Poems that Shaped . . . Carmody

Artists are inspired by a variety of mediums and for our favourite wordsmith Carmody, poetry has always been a big influence. Here are 5 poems that have helped to shape her into the wonderful artist she is today.


1) Kim Addonizio - 'For Desire'
You may have noticed that I totally stole the title of this poem for one of my songs, pretty cheeky, but I was so mesmerised by this poem when I came across it, she just feels everything so completely, it was very inspiring. Sometimes I feel like song writers, myself included, aren't as candid as they should be in their songs, but this feels so raw and wild, as a writer Addonizio has really encouraged me to try and be more honest and visceral in my writing.

Give me the strongest cheese, the one that stinks best;
And I want the good wine, the swirl in crystal
Surrendering the bruised scent of blackberries
Or cherries, the rich spurt in the back
Of the throat, the holding it there before swallowing
Give me the lover who yanks open the door
Of his house and presses me to the wall
In the dim hallway, and keeps me there until I'm drenched
And shaking, whose kisses arrive by the boatload
And begin their delicious diaspora
Through the cities and small towns of my body
To hell with the saints, with martyrs
Of my childhood meant to instruct me
In the power of endurance and faith
To hell with the next world and its pallid angels
Swooning and sighing like Victorian girls
I want this world. I want to walk into
The ocean and feel it trying to drag me along
Like I'm nothing but a broken bit of scratched glass
And I want to resist it. I want to go
Staggering and flailing my way
Through the bars and back rooms
Through the gleaming hotels and weedy
Lots of abandoned sunflowers and the parks
Where dogs are let off their leashes
In spite of the signs, where they sniff each
Other and roll together in the grass, I want to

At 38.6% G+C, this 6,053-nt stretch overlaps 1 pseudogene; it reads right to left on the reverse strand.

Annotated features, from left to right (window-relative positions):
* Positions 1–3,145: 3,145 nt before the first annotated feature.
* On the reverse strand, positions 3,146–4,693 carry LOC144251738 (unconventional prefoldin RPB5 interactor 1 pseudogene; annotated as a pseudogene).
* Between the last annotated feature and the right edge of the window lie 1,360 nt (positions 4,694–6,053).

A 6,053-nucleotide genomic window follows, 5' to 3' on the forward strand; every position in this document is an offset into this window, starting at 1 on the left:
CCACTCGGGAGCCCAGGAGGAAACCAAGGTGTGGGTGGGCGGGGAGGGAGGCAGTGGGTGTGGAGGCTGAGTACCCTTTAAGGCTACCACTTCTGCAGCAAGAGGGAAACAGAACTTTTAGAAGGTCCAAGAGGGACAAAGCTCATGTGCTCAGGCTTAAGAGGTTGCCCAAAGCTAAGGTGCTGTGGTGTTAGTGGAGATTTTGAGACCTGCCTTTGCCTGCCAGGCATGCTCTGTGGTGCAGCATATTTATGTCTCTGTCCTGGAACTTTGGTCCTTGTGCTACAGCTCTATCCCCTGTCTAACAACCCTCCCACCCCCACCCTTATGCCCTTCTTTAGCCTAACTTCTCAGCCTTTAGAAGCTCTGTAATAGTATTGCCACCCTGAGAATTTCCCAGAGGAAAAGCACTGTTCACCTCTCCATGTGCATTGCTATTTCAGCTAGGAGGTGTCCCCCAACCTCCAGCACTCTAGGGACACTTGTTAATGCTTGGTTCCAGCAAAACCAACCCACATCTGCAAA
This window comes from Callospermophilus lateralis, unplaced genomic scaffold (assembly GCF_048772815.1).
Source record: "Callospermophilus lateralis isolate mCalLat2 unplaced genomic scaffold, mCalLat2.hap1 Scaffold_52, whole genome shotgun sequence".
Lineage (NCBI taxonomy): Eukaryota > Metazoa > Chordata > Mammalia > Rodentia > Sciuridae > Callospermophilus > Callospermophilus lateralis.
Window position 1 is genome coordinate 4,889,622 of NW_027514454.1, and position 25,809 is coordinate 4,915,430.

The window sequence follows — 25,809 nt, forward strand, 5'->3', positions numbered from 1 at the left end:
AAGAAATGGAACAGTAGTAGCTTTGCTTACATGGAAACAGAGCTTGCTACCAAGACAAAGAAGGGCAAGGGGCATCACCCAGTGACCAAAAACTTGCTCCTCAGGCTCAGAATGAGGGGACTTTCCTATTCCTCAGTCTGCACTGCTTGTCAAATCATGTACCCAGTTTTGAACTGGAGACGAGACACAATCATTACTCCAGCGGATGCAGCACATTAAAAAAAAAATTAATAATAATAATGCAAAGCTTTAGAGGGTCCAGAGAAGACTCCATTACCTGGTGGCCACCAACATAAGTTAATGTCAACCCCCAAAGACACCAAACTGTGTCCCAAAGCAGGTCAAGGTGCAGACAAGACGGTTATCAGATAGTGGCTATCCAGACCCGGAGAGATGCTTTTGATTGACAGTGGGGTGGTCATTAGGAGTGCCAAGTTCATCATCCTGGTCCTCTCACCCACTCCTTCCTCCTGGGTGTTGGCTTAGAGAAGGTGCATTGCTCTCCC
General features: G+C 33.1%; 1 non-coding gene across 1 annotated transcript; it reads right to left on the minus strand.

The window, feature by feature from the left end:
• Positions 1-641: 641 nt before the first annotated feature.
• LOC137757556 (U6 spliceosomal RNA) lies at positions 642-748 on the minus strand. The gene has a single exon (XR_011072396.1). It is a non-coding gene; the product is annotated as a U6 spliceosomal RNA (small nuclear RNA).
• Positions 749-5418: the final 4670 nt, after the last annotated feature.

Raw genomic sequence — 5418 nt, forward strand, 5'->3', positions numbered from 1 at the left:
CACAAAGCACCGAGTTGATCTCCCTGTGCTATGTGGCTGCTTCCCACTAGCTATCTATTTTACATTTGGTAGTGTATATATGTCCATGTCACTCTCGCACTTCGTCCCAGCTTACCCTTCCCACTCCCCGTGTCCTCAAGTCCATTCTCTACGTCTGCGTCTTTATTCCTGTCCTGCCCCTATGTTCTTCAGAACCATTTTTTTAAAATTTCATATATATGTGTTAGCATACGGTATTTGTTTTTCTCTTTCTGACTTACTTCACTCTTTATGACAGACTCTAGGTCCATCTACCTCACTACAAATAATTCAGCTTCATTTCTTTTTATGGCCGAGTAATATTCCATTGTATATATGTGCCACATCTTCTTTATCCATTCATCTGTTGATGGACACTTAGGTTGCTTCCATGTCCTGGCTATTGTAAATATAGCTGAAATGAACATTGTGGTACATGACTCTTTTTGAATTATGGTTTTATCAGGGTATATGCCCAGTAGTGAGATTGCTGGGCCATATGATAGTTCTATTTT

Lie down somewhere and suffer for love until
It nearly kills me, and then I want to get up again
And put on that little black dress and wait
For you, yes you, to come over here
And get down on your knees and tell me
Just how fucking good I look.



2) Leonard Cohen - 'Nightingale'
As well as being one of his tunes Cohen has these lyrics in his 'Book of Longing', which is a really stunning collection of songs and poems. He has always influenced my work, like Addonizio his writing also feels very raw and emotive. The last few lines of this poem always crush me, especially now he's not around. I really hope that one day I'll be able to release a collection of poems and songs, hopefully with some drawings by my friend Alicia Mitchell, who did the artwork for my last few singles.

I built my house beside the wood
So I could hear you singing
And it was sweet and it was good
And love was all beginning
Fare thee well my nightingale
'Twas long ago I found you
Now all your songs of beauty fail
The forest closes 'round you
The sun goes down behind a veil
'Tis now that you would call me
So rest in peace my nightingale
Beneath your branch of holly
Fare thee well my nightingale
I lived but to be near you
Tho' you are singing somewhere still
I can no longer hear you



3) Tyler Knott Gregson - 'Chasers of the Light'
This poem doesn't have a title, but is from a book I have called 'Chasers of the Light'. This short poem really inspired me because it sums up what a number of my songs are about - trying to write the person out of you through music, always trying to find a way to sing about how it feels to not have them in your life, or say their name anymore.